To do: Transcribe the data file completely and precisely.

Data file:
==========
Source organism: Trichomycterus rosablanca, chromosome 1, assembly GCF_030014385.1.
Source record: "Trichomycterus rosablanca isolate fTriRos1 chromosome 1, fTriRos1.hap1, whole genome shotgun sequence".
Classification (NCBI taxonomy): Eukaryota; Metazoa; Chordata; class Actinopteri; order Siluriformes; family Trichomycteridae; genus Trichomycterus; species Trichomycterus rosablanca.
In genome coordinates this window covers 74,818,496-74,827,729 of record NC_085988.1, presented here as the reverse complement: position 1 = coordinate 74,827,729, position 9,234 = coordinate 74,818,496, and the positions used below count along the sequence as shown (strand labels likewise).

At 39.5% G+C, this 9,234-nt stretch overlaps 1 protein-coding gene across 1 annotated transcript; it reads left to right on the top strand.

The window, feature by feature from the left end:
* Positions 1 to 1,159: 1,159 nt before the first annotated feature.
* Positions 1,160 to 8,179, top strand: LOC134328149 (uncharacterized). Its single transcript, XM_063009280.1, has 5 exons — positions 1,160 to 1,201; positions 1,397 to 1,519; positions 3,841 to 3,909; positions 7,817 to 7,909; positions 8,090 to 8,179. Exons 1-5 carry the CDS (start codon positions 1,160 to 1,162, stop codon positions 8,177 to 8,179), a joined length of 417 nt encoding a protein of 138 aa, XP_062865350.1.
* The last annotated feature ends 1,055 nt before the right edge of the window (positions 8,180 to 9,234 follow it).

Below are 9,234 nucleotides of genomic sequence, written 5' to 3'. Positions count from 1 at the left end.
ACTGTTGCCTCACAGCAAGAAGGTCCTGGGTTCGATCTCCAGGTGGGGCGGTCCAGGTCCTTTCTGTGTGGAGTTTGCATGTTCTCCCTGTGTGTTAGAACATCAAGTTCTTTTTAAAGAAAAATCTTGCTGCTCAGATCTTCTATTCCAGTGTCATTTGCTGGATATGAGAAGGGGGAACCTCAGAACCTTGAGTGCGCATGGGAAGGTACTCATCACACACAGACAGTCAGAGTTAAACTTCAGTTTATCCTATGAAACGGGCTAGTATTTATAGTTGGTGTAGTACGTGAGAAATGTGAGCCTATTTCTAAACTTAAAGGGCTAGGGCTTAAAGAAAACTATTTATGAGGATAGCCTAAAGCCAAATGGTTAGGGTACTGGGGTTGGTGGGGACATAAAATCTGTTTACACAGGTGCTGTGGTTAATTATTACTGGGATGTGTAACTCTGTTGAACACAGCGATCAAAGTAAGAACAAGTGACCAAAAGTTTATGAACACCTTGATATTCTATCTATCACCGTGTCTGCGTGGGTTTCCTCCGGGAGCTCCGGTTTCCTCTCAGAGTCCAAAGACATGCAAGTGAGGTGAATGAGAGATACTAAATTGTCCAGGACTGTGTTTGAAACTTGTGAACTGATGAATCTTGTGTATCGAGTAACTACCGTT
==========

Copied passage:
Source organism: Trichomycterus rosablanca, chromosome 1, assembly GCF_030014385.1.
Source record: "Trichomycterus rosablanca isolate fTriRos1 chromosome 1, fTriRos1.hap1, whole genome shotgun sequence".
Classification (NCBI taxonomy): Eukaryota; Metazoa; Chordata; class Actinopteri; order Siluriformes; family Trichomycteridae; genus Trichomycterus; species Trichomycterus rosablanca.
In genome coordinates this window covers 74,818,496-74,827,729 of record NC_085988.1, presented here as the reverse complement: position 1 = coordinate 74,827,729, position 9,234 = coordinate 74,818,496, and the positions used below count along the sequence as shown (strand labels likewise).

At 39.5% G+C, this 9,234-nt stretch overlaps 1 protein-coding gene across 1 annotated transcript; it reads left to right on the top strand.

The window, feature by feature from the left end:
* Positions 1 to 1,159: 1,159 nt before the first annotated feature.
* Positions 1,160 to 8,179, top strand: LOC134328149 (uncharacterized). Its single transcript, XM_063009280.1, has 5 exons — positions 1,160 to 1,201; positions 1,397 to 1,519; positions 3,841 to 3,909; positions 7,817 to 7,909; positions 8,090 to 8,179. Exons 1-5 carry the CDS (start codon positions 1,160 to 1,162, stop codon positions 8,177 to 8,179), a joined length of 417 nt encoding a protein of 138 aa, XP_062865350.1.
* The last annotated feature ends 1,055 nt before the right edge of the window (positions 8,180 to 9,234 follow it).

Below are 9,234 nucleotides of genomic sequence, written 5' to 3'. Positions count from 1 at the left end.
ACTGTTGCCTCACAGCAAGAAGGTCCTGGGTTCGATCTCCAGGTGGGGCGGTCCAGGTCCTTTCTGTGTGGAGTTTGCATGTTCTCCCTGTGTGTTAGAACATCAAGTTCTTTTTAAAGAAAAATCTTGCTGCTCAGATCTTCTATTCCAGTGTCATTTGCTGGATATGAGAAGGGGGAACCTCAGAACCTTGAGTGCGCATGGGAAGGTACTCATCACACACAGACAGTCAGAGTTAAACTTCAGTTTATCCTATGAAACGGGCTAGTATTTATAGTTGGTGTAGTACGTGAGAAATGTGAGCCTATTTCTAAACTTAAAGGGCTAGGGCTTAAAGAAAACTATTTATGAGGATAGCCTAAAGCCAAATGGTTAGGGTACTGGGGTTGGTGGGGACATAAAATCTGTTTACACAGGTGCTGTGGTTAATTATTACTGGGATGTGTAACTCTGTTGAACACAGCGATCAAAGTAAGAACAAGTGACCAAAAGTTTATGAACACCTTGATATTCTATCTATCACCGTGTCTGCGTGGGTTTCCTCCGGGAGCTCCGGTTTCCTCTCAGAGTCCAAAGACATGCAAGTGAGGTGAATGAGAGATACTAAATTGTCCAGGACTGTGTTTGAAACTTGTGAACTGATGAATCTTGTGTATCGAGTAACTACCGTT